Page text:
Article

The natural cytotoxicity receptor NKp46 is dispensable for IL-22-mediated innate intestinal immune defense against Citrobacter rodentium

Cytokines and Lymphoid Development Unit, Institut Pasteur, Paris, France.
The Journal of Immunology (Impact Factor: 5.36). 11/2009; 183(10):6579-87. DOI: 10.4049/jimmunol.0901935
Source: PubMed

ABSTRACT Natural cytotoxicity receptors (including NKp30, NKp44, and NKp46 in humans and NKp46 in mice) are type I transmembrane proteins that signal NK cell activation via ITAM-containing adapter proteins in response to stress- and pathogen-induced ligands. Although murine NKp46 expression (encoded by Ncr1) was thought to be predominantly restricted to NK cells, the identification of distinct intestinal NKp46(+) cell subsets that express the transcription factor Rorc and produce IL-22 suggests a broader function for NKp46 that could involve intestinal homeostasis and immune defense. Using mice carrying a GFP-modified Ncr1 allele, we found normal numbers of gut CD3(-)GFP(+) cells with a similar cell surface phenotype and subset distribution in the absence of Ncr1. Splenic and intestinal CD3(-)NKp46(+) cell subsets showed distinct patterns of cytokine secretion (IFN-gamma, IL-22) following activation via NK1.1, NKp46, IL-12 plus IL-18, or IL-23. However, IL-22 production was sharply restricted to intestinal CD3(-)GFP(+) cells with the CD127(+)NK1.1(-) phenotype and could be induced in an Ncr1-independent fashion. Because NKp46 ligands can trigger immune activation in the context of infectious pathogens, we assessed the response of wild-type and Ncr-1-deficient Rag2(-/-) mice to the enteric pathogen Citrobacter rodentium. No differences in the survival or clinical score were observed in C. rodentium-infected Rag2(-/-) mice lacking Ncr1, indicating that NKp46 plays a redundant role in the differentiation of intestinal IL-22(+) cells that mediate innate defense against this pathogen. Our results provide further evidence for functional heterogeneity in intestinal NKp46(+) cells that contrast with splenic NK cells.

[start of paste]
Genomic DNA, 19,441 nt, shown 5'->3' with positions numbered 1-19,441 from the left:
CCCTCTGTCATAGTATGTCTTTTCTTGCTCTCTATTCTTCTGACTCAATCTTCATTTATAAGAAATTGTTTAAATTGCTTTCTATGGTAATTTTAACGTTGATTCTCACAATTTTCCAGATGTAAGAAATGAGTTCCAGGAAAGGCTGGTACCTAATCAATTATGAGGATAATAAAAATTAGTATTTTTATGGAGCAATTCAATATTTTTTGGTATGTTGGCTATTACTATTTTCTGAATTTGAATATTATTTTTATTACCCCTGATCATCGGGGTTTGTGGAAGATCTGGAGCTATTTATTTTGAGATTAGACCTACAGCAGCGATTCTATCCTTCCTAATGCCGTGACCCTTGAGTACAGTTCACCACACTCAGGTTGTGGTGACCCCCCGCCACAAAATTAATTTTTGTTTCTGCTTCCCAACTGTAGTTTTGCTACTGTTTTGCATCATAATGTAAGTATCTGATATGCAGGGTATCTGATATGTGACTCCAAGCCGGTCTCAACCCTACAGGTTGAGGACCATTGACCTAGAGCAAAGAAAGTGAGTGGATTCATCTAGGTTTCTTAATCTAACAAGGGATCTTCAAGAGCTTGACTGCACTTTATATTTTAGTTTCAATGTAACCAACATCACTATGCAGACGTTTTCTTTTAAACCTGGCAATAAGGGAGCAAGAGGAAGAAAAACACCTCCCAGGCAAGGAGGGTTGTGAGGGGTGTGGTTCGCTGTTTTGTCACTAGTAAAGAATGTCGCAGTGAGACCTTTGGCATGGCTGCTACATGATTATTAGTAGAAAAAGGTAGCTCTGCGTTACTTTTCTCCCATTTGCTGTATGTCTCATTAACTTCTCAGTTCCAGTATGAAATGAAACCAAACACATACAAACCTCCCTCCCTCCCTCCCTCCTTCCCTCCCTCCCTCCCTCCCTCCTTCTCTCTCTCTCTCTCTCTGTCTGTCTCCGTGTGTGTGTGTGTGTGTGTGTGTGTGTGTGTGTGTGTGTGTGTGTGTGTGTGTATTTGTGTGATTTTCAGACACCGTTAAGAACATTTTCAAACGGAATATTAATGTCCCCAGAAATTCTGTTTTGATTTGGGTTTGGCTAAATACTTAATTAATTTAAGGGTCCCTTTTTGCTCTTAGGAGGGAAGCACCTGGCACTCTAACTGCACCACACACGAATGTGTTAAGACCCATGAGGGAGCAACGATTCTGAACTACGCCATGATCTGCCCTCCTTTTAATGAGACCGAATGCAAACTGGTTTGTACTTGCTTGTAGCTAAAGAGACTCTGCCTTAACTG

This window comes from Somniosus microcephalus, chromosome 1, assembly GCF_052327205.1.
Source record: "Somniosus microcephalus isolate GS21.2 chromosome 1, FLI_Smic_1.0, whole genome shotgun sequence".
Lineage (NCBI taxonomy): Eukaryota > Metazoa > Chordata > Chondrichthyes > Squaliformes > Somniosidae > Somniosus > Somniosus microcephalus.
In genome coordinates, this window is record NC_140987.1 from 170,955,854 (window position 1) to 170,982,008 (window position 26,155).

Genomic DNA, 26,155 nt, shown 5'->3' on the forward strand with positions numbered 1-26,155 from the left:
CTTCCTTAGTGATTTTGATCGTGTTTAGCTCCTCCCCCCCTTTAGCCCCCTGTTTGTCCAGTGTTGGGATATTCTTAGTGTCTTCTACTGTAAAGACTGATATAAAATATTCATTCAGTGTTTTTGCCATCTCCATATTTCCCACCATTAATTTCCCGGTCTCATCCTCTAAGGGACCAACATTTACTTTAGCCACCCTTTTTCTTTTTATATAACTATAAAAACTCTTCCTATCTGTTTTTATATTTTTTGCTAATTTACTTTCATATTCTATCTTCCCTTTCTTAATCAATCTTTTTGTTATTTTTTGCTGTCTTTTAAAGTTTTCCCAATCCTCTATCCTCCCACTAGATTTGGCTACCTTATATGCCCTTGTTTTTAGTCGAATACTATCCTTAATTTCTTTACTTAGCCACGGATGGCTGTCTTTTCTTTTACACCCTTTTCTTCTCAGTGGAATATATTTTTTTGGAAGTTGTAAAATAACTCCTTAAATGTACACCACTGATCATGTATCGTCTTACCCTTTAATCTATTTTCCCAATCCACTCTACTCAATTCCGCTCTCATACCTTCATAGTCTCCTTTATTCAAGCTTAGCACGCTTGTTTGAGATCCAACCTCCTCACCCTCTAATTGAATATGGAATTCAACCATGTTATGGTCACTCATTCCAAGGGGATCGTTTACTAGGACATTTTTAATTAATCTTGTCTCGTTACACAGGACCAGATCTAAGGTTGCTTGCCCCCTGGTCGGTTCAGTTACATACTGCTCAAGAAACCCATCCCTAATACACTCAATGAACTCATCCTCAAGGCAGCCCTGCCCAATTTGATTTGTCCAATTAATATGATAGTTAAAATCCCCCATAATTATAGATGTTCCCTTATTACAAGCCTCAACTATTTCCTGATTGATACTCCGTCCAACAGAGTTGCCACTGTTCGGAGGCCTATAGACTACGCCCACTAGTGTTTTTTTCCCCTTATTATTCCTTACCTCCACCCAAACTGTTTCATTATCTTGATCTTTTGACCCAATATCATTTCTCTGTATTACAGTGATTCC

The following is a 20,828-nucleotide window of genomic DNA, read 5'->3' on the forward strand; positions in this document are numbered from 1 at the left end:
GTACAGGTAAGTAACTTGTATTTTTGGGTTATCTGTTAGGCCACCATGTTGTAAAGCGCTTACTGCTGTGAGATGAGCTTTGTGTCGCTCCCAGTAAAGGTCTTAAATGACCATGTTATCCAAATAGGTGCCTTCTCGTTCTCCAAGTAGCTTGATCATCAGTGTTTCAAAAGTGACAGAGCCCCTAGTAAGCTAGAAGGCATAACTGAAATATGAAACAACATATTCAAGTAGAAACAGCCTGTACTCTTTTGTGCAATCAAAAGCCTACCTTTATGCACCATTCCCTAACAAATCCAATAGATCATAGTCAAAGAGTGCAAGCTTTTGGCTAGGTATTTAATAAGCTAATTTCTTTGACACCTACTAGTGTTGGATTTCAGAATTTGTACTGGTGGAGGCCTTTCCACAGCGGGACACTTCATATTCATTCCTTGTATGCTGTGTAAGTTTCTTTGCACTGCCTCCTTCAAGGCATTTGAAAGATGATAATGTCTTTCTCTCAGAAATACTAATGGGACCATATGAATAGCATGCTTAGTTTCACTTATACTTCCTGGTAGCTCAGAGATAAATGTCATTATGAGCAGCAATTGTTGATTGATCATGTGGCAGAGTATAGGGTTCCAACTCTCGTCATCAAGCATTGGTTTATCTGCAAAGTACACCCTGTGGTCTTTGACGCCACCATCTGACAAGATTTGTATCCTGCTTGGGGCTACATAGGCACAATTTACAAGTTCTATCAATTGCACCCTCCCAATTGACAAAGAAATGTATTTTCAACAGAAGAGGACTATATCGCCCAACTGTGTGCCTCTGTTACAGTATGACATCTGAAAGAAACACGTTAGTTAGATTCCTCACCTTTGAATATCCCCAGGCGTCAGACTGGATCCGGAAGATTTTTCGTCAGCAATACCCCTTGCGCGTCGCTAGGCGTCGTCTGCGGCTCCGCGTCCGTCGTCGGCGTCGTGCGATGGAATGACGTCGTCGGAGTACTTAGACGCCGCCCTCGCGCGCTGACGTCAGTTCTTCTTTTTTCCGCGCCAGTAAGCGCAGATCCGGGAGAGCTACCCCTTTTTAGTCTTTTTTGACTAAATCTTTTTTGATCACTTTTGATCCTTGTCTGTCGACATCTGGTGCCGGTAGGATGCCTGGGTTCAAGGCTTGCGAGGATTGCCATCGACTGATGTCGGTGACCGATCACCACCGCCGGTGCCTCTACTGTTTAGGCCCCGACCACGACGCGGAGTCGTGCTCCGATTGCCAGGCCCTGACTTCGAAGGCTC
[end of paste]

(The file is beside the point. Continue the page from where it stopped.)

Download full-text

Full-text

Available from: Jean-Christophe Renauld, Jul 28, 2015
0 Followers
 · 
101 Views
  • Source
    • "Among the experimental evidence supporting this thesis, there were the facts that (i) LTi cells lacking NKp46 could differentiate into cells expressing NKRs (including NKp46, NKp44, and NKp30), while maintaining LTi functions, and that (ii) the immature NK cell population purified from fetal lymph nodes has been found to contain transcripts for RORγt and IL-22 (Cupedo et al., 2009). However, despite the induction of NCRs on LTi cells following stimulation in vitro, the cross-linking of NKp46, NKp30, and NKp44 does not trigger cytotoxicity in LTi cells and the ligation of NKp46 is not required for the clearance of C. rodentium infection in mice (Cella et al., 2009; Luci et al., 2009; Satoh-Takayama et al., 2009). Only recently it has been clarified by several reports that, although similar in terms of NCR and RORγt expression, LTi cells and conventional NK lymphocytes belong to separate lineages and have distinct functional and transcriptional profiles both in mice and humans (Crellin et al., 2010; Satoh- Takayama et al., 2010; Vonarbourg et al., 2010; Narni-Mancinelli et al., 2012; Tomasello et al., 2012). "
    [Show abstract] [Hide abstract]